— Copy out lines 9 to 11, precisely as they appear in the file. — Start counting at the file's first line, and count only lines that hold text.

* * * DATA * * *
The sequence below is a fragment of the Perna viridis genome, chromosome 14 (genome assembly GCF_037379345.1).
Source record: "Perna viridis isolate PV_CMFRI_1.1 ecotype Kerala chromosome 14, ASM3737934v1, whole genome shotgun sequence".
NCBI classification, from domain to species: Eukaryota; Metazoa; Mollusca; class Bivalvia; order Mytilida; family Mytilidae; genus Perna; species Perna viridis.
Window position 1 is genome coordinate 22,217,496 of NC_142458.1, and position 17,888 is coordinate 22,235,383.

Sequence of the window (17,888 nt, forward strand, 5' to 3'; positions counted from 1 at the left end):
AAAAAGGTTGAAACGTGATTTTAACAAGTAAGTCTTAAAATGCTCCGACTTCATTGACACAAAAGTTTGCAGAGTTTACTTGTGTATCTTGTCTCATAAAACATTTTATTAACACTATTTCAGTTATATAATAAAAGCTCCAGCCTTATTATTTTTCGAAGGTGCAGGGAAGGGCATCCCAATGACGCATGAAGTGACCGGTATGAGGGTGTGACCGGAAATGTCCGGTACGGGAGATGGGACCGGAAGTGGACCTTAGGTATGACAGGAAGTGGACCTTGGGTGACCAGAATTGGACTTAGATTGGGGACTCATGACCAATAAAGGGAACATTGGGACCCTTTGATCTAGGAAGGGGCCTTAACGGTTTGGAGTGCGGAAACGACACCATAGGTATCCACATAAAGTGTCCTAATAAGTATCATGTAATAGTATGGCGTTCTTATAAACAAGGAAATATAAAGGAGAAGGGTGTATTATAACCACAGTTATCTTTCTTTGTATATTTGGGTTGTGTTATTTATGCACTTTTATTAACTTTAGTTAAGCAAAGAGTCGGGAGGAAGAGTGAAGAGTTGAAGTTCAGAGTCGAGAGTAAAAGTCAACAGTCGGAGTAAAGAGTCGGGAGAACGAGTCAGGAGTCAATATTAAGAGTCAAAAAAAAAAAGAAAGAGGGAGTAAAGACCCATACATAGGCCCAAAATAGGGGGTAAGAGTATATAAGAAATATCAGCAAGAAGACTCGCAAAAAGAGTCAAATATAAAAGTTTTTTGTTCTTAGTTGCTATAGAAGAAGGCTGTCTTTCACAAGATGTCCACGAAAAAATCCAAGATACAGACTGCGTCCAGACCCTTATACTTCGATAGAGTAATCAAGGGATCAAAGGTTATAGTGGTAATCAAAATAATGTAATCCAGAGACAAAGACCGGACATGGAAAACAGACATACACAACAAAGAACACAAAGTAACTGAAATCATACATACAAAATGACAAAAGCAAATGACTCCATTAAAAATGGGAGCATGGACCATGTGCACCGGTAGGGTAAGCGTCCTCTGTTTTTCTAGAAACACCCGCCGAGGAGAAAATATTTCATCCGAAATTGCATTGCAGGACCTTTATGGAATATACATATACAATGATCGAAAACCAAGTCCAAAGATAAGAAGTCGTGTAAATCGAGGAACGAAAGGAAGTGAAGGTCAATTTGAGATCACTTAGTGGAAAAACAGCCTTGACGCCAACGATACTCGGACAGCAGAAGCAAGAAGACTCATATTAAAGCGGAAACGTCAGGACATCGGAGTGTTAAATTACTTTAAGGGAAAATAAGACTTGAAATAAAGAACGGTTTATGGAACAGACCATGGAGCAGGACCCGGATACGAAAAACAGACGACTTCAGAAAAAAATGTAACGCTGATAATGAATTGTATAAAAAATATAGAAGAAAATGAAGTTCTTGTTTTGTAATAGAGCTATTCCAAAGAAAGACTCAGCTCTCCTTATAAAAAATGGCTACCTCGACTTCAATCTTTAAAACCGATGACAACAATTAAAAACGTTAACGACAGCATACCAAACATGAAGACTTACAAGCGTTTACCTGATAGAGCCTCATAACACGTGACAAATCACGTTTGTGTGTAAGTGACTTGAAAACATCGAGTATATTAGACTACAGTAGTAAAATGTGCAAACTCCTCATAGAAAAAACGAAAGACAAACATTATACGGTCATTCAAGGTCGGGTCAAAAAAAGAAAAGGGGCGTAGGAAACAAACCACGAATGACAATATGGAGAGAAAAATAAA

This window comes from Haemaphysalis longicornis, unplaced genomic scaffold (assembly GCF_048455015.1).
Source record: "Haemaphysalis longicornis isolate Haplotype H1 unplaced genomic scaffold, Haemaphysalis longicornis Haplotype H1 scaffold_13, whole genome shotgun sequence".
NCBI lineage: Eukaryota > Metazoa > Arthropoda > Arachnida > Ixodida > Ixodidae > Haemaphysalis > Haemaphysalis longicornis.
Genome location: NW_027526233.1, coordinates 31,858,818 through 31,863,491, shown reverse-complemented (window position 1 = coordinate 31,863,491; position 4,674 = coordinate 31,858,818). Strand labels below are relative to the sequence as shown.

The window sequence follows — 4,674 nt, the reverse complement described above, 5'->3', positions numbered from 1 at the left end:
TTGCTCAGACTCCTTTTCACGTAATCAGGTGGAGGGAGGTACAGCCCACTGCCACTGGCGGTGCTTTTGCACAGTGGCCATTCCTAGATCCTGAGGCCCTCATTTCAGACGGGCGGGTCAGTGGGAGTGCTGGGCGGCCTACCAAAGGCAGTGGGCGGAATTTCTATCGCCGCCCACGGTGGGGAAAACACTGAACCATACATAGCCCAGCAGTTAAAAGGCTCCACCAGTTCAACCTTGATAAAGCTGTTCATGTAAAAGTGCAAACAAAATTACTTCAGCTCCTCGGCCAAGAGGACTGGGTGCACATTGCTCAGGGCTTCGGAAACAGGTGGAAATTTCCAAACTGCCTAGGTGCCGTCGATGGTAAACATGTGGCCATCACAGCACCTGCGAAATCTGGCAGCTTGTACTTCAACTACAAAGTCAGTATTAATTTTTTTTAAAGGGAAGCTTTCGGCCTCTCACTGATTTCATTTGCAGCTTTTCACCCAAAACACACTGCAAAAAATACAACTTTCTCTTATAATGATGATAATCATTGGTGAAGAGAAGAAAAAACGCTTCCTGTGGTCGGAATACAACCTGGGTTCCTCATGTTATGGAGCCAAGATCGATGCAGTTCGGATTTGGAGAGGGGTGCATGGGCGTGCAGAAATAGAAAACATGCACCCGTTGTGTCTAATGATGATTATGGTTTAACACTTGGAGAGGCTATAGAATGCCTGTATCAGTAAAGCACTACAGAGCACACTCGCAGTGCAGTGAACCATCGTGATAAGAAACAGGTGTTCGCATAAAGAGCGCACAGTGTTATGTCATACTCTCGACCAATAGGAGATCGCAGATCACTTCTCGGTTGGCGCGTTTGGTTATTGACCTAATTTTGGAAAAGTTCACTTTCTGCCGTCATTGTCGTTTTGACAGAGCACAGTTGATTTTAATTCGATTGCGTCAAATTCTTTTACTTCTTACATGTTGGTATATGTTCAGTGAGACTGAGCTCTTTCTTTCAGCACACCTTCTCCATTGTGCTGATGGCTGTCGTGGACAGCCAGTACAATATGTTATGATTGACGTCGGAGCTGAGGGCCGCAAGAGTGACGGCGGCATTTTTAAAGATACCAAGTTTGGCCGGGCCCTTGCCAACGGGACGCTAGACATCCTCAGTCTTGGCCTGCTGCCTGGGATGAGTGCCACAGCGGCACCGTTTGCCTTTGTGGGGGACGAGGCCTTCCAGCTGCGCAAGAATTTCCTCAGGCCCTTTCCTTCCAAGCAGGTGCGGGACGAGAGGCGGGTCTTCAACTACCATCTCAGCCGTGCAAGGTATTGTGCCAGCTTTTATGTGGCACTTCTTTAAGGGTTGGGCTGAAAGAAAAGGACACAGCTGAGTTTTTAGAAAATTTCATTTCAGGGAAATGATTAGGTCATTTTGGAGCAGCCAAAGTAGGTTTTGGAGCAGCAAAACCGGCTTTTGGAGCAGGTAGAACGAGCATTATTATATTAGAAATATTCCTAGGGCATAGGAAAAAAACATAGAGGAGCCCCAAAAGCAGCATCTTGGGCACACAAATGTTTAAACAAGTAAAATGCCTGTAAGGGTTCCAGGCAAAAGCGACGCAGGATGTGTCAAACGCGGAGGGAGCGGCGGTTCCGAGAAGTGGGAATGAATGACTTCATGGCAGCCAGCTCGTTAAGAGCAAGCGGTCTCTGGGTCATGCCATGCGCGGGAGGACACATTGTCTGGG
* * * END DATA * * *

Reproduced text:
NCBI lineage: Eukaryota > Metazoa > Arthropoda > Arachnida > Ixodida > Ixodidae > Haemaphysalis > Haemaphysalis longicornis.
Genome location: NW_027526233.1, coordinates 31,858,818 through 31,863,491, shown reverse-complemented (window position 1 = coordinate 31,863,491; position 4,674 = coordinate 31,858,818). Strand labels below are relative to the sequence as shown.

The window sequence follows — 4,674 nt, the reverse complement described above, 5'->3', positions numbered from 1 at the left end: